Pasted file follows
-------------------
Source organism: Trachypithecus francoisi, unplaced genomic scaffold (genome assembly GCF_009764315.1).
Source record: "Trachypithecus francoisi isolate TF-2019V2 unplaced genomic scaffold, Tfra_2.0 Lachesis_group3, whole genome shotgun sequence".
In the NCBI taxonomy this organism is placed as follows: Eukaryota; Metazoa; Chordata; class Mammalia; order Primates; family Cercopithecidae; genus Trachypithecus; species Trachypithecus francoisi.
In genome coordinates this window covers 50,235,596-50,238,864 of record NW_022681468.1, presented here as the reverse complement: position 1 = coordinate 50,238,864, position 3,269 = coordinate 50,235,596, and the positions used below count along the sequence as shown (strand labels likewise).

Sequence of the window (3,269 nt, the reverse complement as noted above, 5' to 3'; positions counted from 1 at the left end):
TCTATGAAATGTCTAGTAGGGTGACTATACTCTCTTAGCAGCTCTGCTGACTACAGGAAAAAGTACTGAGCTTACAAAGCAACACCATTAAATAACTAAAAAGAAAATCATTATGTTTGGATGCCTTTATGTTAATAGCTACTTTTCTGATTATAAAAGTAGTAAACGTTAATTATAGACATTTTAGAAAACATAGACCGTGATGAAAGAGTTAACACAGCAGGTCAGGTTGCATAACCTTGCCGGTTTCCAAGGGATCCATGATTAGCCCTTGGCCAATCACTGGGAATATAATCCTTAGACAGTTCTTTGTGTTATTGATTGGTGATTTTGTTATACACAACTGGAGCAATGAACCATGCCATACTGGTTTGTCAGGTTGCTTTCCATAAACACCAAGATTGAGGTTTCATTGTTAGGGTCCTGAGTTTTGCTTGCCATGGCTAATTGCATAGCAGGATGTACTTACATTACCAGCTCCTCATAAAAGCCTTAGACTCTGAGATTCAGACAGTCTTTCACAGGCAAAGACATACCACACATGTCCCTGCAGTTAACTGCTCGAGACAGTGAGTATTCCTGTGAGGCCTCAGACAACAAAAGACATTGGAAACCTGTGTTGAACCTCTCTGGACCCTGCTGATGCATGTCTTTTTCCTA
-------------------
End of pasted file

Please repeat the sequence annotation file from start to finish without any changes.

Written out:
Source organism: Trachypithecus francoisi, unplaced genomic scaffold (genome assembly GCF_009764315.1).
Source record: "Trachypithecus francoisi isolate TF-2019V2 unplaced genomic scaffold, Tfra_2.0 Lachesis_group3, whole genome shotgun sequence".
In the NCBI taxonomy this organism is placed as follows: Eukaryota; Metazoa; Chordata; class Mammalia; order Primates; family Cercopithecidae; genus Trachypithecus; species Trachypithecus francoisi.
In genome coordinates this window covers 50,235,596-50,238,864 of record NW_022681468.1, presented here as the reverse complement: position 1 = coordinate 50,238,864, position 3,269 = coordinate 50,235,596, and the positions used below count along the sequence as shown (strand labels likewise).

Sequence of the window (3,269 nt, the reverse complement as noted above, 5' to 3'; positions counted from 1 at the left end):
TCTATGAAATGTCTAGTAGGGTGACTATACTCTCTTAGCAGCTCTGCTGACTACAGGAAAAAGTACTGAGCTTACAAAGCAACACCATTAAATAACTAAAAAGAAAATCATTATGTTTGGATGCCTTTATGTTAATAGCTACTTTTCTGATTATAAAAGTAGTAAACGTTAATTATAGACATTTTAGAAAACATAGACCGTGATGAAAGAGTTAACACAGCAGGTCAGGTTGCATAACCTTGCCGGTTTCCAAGGGATCCATGATTAGCCCTTGGCCAATCACTGGGAATATAATCCTTAGACAGTTCTTTGTGTTATTGATTGGTGATTTTGTTATACACAACTGGAGCAATGAACCATGCCATACTGGTTTGTCAGGTTGCTTTCCATAAACACCAAGATTGAGGTTTCATTGTTAGGGTCCTGAGTTTTGCTTGCCATGGCTAATTGCATAGCAGGATGTACTTACATTACCAGCTCCTCATAAAAGCCTTAGACTCTGAGATTCAGACAGTCTTTCACAGGCAAAGACATACCACACATGTCCCTGCAGTTAACTGCTCGAGACAGTGAGTATTCCTGTGAGGCCTCAGACAACAAAAGACATTGGAAACCTGTGTTGAACCTCTCTGGACCCTGCTGATGCATGTCTTTTTCCTA